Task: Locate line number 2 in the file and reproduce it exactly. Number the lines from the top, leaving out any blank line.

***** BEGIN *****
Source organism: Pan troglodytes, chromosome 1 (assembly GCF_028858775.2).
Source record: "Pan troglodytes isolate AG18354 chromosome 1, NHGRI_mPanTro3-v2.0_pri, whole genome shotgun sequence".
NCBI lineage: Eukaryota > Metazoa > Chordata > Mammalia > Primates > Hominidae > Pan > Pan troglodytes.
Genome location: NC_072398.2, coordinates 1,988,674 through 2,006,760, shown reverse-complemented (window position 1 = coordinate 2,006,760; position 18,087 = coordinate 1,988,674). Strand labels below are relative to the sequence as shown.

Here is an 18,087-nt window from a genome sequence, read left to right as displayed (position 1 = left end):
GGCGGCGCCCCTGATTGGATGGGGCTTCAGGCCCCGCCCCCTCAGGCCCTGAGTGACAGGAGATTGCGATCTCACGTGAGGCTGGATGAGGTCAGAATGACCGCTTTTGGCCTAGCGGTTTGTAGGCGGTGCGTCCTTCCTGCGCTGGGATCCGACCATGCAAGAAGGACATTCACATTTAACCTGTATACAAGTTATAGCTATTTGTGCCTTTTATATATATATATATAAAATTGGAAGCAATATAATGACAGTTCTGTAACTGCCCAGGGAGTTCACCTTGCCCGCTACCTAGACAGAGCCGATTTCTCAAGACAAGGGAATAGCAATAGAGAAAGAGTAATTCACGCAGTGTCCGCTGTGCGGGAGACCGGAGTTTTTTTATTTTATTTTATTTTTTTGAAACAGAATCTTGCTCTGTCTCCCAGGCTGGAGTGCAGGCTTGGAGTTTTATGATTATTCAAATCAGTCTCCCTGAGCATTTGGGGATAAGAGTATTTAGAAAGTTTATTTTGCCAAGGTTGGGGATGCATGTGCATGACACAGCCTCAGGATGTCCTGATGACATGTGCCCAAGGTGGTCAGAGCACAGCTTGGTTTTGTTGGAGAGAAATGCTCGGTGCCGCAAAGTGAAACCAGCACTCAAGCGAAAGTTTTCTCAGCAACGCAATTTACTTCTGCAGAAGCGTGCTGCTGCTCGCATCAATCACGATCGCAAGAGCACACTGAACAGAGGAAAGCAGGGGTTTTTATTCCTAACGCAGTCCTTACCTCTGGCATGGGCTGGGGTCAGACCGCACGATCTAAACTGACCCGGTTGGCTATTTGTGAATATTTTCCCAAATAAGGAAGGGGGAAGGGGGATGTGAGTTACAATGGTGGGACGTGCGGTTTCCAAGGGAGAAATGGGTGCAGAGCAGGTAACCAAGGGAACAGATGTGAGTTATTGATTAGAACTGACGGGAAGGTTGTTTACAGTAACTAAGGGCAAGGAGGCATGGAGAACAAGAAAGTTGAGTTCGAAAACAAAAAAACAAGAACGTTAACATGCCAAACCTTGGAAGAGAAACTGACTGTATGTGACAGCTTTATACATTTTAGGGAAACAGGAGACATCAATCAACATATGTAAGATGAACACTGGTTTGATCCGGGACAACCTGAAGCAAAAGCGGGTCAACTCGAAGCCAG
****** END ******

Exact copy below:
Source record: "Pan troglodytes isolate AG18354 chromosome 1, NHGRI_mPanTro3-v2.0_pri, whole genome shotgun sequence".